The technology is simply too far-reaching to think of it in such narrow terms.
Here’s a better way to imagine blockchain technology. We can think of it as “Web 3.0.”
Web 1.0 was born when innovators like Tim Berners-Lee proposed what became the World Wide Web. Berners-Lee outlined a protocol called hypertext transfer protocol (HTTP).
HTTP displayed on a computer screen with references to other text using hyperlinks. This protocol – among others – became a fundamental building block of today’s internet.
Web 2.0 is what we have today. In the late ‘90s and early 2000s, companies built on the foundational protocols to offer products and services that had never been seen before.
Amazon, Netflix, Google, and Facebook are some of the most well-known Web 2.0 companies. They disrupted legacy industries and offered new and efficient ways to shop, entertain, search, and connect.
Now we are in the early stages of Web 3.0, the next generation of the internet powered by blockchain technology. This is more than just a new technological architecture. Embedded in Web 3.0 is a new philosophy.
While Web 2.0 is centralized, controlled, and increasingly prone to censorship, Web 3.0 will be open and decentralized, allowing the free exchange of ideas.
We can have a look below and see for ourselves. Virtually every area of our modern lives can be supported via a Web 3.0 application.
Internet browsers – Chrome → Brave
File storage – Google, Dropbox, Box → Filecoin, Storj, SiaCoin, IPFS
Electronic voting systems – Dominion → Voatz
Domain Name Systems – DNS → Handshake
Identity – Okta, OneLogin → Civic, uPort
Social Media – Facebook, Snap → Steemit, Akasha
Video/audio chat – Skype, Zoom → Experty, Status
Network computation – AWS, Google → Dfinity, Sonim, Golem
I could go on and on. Nearly every single aspect of the second generation of the internet is being completely disrupted. And every blockchain-enabled, third-generation technology can perform the same tasks better, faster, and cheaper.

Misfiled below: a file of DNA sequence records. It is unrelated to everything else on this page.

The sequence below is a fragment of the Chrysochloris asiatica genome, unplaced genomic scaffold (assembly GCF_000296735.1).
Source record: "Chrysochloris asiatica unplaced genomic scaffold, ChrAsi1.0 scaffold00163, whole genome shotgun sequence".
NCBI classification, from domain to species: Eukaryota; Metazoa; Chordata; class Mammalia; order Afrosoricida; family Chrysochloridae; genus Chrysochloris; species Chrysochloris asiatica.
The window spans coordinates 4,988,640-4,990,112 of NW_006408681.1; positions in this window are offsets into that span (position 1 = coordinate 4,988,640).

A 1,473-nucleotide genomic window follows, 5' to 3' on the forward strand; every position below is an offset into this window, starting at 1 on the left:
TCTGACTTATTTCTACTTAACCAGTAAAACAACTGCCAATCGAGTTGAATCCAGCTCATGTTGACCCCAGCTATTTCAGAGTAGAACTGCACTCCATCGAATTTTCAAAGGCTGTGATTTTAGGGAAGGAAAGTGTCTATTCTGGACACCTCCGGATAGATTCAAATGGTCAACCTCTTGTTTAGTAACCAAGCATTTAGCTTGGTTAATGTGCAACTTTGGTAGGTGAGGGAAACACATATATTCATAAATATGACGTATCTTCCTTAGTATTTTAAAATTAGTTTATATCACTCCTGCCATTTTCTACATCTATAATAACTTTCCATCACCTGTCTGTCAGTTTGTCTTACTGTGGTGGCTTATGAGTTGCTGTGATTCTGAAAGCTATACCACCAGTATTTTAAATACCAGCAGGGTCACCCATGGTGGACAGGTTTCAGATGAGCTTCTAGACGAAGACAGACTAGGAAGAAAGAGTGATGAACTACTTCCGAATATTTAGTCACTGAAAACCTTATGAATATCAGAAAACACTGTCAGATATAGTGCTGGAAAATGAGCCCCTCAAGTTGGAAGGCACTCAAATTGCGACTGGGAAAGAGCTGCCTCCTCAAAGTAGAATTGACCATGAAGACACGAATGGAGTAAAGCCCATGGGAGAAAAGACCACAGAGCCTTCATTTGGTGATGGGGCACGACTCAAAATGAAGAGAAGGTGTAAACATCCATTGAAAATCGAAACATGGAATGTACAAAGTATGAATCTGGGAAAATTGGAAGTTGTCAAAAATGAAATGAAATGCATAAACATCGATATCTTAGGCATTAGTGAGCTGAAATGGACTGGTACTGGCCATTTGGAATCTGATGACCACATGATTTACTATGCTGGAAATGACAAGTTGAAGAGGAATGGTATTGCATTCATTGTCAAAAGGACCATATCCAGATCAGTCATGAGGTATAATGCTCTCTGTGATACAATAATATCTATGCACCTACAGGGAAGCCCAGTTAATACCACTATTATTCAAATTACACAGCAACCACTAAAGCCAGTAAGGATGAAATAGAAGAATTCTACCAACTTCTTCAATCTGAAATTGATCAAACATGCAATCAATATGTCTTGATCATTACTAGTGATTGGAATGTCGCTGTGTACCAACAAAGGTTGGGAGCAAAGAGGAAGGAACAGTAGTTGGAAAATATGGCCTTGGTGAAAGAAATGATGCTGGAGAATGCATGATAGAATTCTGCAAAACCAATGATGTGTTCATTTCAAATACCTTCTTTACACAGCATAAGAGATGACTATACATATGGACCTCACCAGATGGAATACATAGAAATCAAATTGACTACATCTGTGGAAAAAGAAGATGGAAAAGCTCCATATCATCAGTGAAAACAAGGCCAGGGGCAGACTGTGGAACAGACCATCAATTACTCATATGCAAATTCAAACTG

Now Is the Time
This is what we discussed in that small meeting room on the fourth floor of the Yale Club in Midtown Manhattan. It was not a discussion about a single digital asset. In fact, bitcoin rarely came up during the entire three hours.
Instead, the conversation was about a fundamentally different technological architecture – a “brand-new arena,” as the blockchain executive put it.
And for us as investors, now is finally the time to gain exposure to this new technology and invest in the companies and projects ushering in Web 3.0.
This has been a long time coming. I have been heavily involved in this space as an analyst and private investor for nearly a decade. And I have mostly held off making cryptocurrency recommendations in all that time.
But on August 25, at 8 p.m. ET, that all changes. And now I’m inviting you to join me on that evening for my Click for Crypto event. Simply go right here to register to attend for free.
There, I’ll share my full vision for Web 3.0… and how we’ll begin our journey as active investors in the blockchain and digital assets space.
Editor, The Bleeding Edge